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Honestly it baffles me that with a completely default installation of mysql if I run mysqldump with default parameters it generates a SQL file that can't be imported into another completely default installation of mysql. From what I can gather it's got something to do with the max_allowed_packet setting and/or the net_buffer_length setting. I've read a bunch about this, and tried tweaking it a bunch of ways on both the export and import sides, but it still doesn't work. I keep getting the packet too big error on import. From everything I've read, here's my best guess:

mysqldump --net_buffer_length=50000 myschema > giant_file.sql

Because I read here that mysqldump refers to max_allowed_packet as net_buffer_length because ... uhh ... anyway. Then to import

mysql --max_allowed_packet=999999 myschema < giant_file.sql

But this still doesn't work. How do I export / import the database???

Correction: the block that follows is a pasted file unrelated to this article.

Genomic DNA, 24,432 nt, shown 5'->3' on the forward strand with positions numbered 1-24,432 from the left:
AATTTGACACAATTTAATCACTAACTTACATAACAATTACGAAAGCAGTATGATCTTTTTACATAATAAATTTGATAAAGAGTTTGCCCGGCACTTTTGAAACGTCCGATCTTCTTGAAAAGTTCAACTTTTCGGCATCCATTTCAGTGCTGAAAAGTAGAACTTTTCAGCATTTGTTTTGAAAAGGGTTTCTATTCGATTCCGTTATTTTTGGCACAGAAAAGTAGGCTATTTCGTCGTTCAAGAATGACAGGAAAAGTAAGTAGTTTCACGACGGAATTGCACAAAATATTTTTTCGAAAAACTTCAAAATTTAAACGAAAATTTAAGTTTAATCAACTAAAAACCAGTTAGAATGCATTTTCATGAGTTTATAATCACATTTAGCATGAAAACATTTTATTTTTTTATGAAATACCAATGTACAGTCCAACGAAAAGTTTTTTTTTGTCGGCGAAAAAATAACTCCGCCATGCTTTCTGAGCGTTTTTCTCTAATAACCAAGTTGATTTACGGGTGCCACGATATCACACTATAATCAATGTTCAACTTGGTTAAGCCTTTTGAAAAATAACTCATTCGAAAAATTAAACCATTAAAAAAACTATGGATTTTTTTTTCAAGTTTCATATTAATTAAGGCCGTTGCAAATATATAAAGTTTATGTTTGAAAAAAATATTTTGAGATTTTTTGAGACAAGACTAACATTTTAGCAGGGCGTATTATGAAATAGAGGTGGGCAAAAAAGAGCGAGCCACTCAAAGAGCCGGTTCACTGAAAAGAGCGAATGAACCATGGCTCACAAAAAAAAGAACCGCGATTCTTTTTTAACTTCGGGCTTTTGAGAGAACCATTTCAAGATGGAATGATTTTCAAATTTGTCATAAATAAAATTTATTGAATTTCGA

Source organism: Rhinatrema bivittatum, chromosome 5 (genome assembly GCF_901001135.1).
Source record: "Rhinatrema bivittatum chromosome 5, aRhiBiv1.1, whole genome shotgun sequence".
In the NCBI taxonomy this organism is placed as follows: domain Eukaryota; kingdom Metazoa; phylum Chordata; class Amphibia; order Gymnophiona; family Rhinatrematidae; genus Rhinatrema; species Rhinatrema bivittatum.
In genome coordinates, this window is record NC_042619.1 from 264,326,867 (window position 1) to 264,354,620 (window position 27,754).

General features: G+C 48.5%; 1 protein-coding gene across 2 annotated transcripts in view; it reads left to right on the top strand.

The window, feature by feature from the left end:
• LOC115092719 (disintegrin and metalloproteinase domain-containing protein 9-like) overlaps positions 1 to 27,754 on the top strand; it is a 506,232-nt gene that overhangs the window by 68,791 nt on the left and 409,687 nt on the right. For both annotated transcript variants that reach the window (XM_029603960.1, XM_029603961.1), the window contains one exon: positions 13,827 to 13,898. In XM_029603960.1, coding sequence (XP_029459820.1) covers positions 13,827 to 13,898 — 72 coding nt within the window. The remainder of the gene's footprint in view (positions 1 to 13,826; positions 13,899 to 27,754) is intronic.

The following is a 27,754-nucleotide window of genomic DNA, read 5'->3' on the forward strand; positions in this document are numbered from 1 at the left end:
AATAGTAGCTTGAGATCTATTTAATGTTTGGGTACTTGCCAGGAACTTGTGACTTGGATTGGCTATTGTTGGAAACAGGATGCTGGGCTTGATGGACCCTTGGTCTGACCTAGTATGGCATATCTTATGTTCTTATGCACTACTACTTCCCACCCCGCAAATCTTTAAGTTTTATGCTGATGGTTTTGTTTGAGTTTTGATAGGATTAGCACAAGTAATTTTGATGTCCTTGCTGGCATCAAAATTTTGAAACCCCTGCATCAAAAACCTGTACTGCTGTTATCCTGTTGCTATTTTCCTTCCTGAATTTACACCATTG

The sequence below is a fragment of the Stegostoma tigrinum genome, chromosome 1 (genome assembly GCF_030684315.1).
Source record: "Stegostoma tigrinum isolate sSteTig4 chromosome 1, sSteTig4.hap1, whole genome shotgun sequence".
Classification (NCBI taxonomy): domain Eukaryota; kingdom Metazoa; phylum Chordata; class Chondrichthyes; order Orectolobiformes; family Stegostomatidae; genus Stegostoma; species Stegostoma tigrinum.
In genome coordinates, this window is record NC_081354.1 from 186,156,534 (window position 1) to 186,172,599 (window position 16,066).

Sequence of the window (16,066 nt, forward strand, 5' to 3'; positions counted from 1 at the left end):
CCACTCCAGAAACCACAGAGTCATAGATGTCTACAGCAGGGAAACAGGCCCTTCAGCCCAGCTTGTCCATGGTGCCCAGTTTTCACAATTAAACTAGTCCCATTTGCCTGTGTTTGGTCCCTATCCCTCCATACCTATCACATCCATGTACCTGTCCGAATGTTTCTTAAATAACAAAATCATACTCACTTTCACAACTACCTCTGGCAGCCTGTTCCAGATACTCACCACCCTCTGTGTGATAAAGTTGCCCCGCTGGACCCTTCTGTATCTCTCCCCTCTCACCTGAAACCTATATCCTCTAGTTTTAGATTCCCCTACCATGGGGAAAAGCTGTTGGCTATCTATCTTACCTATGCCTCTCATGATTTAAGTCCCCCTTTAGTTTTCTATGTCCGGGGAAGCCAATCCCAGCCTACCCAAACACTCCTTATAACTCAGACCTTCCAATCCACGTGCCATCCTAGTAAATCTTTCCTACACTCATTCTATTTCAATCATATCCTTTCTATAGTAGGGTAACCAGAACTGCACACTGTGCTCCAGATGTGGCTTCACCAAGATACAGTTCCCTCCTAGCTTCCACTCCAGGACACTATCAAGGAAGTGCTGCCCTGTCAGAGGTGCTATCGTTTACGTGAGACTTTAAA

share|improve this question
999999 ~ 1M? How did you tweak max_allowed_packet, in /etc/my.cnf, under [mysqldump] section? Are you importing on the same host? What exactly error did you get? – quanta Nov 12 '11 at 2:34
up vote 1 down vote accepted

You may have to make the supreme sacrifice for mysqldumps: bypass extended INSERTs.

This makes each row happen in its own INSERT.

It also increase the size of the mysqldump output.

mysqldump --skip-extended-insert --net_buffer_length=50000 myschema > gigantic_file.sql

Give it a Try !!!

share|improve this answer
i still get packet bigger than max_allowed_packet bytes even after bypassing extended inserts ? Could there be any other factors deciding this ? – Baaju Dec 16 '13 at 12:33

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